Have you ever talked to yourself without realizing other people could hear you? One Easter morning when my cousin Brittany was six, she stood looking in the mirror, no doubt enthralled with her new Easter dress.
Not realizing anyone else was around, she said softly to herself, "I knew I was going to look cute, but I didn't know I was going to look this cute."
Feel free to use that line for the rest of your life. Since confidence affects everything we do and every relationship we have, it behooves us to cultivate a healthy appreciation for our own abilities and our own worth.
5 Proven Ways to Boost Your Confidence
- Get good at taking compliments. Yes, I know it can be awkward. But here’s all you have to do: Smile and say “Thank you.” That’s it! Throw in a high five, if that helps. But if you can follow up a compliment with a simple “Thank you,” you will brighten the day of the person who complimented you—and since most people deflect compliments, you will demonstrate more confidence than most people out there, including a lot of celebrities.
- Hang out with confident people. As you may have heard me say before, not everyone gets to hang with you. If you care about your confidence and your life's contribution, you’ve got to get around those who bring out your best, not your worst. Chances are you know deep down who’s who. Be willing when necessary to walk away or at least back it down a level. Either way, you don't have to announce it. Just do what's known as "bless and release."
- Start each day with positive self-talk. This one is #3 for me, right behind prayer and a big breakfast. Watch what happens to your confidence when you feed your mind each morning (and all day) with positive thoughts. Example: "I have meaningful work that pays me well."
- Bench-press! I say this tongue-in-cheek, but there's some real truth to it. When you're hoisting heavy weights over your head (safely and sensibly), you cannot not feel confident. So whether it’s bench-pressing or push-ups or power-walking, find a physical activity you enjoy, do it often, and take note of how it lifts your mood and confidence. Incidentally, I would never bench-press without someone reliable right there to spot me.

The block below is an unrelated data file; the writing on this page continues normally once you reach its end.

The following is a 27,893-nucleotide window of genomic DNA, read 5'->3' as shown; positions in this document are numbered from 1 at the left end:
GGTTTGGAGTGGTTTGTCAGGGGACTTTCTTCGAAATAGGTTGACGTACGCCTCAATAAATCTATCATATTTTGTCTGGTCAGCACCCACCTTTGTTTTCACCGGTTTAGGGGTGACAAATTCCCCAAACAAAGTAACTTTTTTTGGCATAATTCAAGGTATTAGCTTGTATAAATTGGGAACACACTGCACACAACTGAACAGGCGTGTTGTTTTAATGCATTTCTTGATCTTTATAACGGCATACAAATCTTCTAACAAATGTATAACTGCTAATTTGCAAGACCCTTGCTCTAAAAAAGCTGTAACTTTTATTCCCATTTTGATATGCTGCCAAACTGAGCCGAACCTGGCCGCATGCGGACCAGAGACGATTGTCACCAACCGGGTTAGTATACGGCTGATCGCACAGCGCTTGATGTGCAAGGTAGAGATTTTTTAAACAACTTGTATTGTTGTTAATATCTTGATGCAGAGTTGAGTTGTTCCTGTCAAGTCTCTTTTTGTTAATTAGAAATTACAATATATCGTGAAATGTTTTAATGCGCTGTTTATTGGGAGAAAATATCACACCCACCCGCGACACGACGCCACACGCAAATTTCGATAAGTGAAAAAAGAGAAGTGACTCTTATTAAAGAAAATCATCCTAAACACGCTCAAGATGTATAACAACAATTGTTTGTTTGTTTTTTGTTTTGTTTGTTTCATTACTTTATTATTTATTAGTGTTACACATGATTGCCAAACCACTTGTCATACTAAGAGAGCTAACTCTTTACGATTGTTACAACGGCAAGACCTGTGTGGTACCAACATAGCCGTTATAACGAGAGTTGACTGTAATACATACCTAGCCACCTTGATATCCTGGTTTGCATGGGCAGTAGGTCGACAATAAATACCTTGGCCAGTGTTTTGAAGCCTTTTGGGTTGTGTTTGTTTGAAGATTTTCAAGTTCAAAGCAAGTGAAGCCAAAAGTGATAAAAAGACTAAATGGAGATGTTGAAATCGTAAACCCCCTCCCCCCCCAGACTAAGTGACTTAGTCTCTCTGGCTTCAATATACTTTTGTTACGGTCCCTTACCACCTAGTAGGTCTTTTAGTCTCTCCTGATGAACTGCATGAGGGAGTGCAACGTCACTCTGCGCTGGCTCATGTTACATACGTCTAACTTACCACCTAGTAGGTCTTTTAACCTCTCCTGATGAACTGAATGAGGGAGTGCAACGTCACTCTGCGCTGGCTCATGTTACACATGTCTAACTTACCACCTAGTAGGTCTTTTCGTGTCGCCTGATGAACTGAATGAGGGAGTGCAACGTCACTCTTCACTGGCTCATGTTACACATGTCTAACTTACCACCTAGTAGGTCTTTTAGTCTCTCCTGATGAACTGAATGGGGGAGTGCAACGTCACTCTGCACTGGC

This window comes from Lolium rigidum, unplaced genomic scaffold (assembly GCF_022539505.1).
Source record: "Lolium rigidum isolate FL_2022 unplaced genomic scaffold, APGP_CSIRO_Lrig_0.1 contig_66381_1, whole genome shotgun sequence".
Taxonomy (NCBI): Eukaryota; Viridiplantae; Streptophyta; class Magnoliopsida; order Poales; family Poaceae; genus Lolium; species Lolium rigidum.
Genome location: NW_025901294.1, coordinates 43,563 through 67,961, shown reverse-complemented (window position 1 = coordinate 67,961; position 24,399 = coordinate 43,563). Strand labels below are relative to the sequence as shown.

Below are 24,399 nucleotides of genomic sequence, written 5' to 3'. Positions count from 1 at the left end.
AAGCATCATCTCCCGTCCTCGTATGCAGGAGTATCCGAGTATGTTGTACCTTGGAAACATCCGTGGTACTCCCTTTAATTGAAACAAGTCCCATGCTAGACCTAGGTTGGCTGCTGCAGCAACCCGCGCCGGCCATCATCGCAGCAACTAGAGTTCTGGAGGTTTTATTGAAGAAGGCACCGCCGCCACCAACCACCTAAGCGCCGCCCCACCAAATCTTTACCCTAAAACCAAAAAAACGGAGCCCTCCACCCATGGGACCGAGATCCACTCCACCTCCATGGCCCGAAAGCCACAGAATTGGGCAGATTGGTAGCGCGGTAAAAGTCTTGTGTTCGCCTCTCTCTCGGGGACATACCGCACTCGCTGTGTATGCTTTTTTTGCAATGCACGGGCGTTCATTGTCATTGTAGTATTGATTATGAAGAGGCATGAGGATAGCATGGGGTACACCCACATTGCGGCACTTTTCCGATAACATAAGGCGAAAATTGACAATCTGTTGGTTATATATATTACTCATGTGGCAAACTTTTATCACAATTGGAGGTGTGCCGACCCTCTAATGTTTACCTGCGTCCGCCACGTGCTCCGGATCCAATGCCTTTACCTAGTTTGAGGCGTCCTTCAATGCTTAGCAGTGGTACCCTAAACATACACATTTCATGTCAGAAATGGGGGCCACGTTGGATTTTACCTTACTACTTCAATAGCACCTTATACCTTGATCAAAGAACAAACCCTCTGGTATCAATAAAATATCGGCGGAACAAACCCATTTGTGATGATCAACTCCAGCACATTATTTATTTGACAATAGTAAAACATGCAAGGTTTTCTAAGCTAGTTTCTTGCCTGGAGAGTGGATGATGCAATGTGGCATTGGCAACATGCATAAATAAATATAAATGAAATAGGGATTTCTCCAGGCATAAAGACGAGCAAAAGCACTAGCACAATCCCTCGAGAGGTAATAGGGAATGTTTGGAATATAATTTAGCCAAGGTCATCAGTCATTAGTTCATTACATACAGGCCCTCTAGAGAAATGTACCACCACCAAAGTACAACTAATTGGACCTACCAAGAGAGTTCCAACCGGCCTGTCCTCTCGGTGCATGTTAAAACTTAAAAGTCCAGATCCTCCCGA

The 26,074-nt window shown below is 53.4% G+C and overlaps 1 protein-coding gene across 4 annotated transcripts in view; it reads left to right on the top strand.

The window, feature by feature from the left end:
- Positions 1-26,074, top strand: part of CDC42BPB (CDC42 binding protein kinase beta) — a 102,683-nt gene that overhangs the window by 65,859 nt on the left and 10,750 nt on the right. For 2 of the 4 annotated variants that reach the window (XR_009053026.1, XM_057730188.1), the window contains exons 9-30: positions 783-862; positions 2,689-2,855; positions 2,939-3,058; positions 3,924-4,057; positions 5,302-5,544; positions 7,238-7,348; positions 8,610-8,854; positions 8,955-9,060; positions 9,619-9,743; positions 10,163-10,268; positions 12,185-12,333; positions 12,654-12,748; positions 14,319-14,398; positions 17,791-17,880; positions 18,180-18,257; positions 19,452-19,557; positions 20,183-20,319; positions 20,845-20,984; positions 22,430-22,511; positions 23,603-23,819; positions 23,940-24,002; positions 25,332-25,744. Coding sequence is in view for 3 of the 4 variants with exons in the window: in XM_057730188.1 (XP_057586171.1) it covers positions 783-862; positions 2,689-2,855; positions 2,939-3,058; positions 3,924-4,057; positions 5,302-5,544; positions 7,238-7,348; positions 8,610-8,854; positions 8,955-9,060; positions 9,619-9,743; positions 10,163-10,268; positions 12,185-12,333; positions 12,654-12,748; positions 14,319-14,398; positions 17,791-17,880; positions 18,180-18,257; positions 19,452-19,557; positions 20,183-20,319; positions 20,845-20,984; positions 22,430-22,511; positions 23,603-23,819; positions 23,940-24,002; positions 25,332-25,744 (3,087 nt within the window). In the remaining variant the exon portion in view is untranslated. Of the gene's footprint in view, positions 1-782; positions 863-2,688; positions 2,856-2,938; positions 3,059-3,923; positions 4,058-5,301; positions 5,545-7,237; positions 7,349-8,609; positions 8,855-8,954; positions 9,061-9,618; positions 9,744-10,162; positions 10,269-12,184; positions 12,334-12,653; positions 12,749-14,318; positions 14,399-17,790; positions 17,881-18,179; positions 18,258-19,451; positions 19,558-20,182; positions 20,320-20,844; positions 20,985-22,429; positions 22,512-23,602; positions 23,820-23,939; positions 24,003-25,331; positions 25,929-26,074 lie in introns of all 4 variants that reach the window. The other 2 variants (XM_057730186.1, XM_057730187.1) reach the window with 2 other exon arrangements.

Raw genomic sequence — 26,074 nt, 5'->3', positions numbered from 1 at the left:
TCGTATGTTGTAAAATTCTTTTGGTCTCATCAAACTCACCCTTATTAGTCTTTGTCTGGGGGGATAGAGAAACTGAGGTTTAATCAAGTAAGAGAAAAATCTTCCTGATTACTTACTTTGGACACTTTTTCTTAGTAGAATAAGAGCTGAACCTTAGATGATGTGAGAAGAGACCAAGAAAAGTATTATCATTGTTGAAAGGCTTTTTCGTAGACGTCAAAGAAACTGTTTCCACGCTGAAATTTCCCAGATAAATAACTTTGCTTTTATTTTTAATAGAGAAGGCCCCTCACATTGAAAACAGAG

- Take nothing personally. I know. Easier said than done. Sometimes without thinking about it, we personalize other people's responses, not to mention our own mistakes. But mistakes are part of the package, not some sort of indictment on our self-worth. Thomas J. Watson, the former chairman and CEO of IBM, said "If you want to increase your success rate, double your failure rate." I would say, don't just make mistakes—learn from them. Turn them into good stories. That’s how you grow.
Before he began cutting, I made sure to tell the plastic surgeon, "Just don't make me look like Steven Tyler." His nurses giggled and he graciously agreed. Humor almost always helps.
We won't know for a few more days if the two stitches are the end of the story or just the beginning. And while the outcome may be life-altering, it won't be life-threatening. That alone is reason to stay confident and grateful.
So I wrap this up this Pep Talk with an Ultimate Reminder for us all: Don't wait for everything to be perfect before you feel perfectly content with your life—or good about yourself. Confidence is much more of a decision than it is a set of circumstances. Own it. Give thanks for it.
Finally, once you've done all that, look for ways to affirm the confidence of those around you, from bosses to clients to co-workers to loved ones. Sometimes all it takes is a smile, a compliment, or the smallest kind gesture.
And the winner is ...
Thank you to all who responded to my call for input on the next book. Each response was thoughtfully read and much appreciated. The winner of the $25 Amazon gift card drawing is Michael P. Congratulations, Michael!
Confidence is much more of a decision than it is a set of circumstances. Own it.
— Gina DeLapa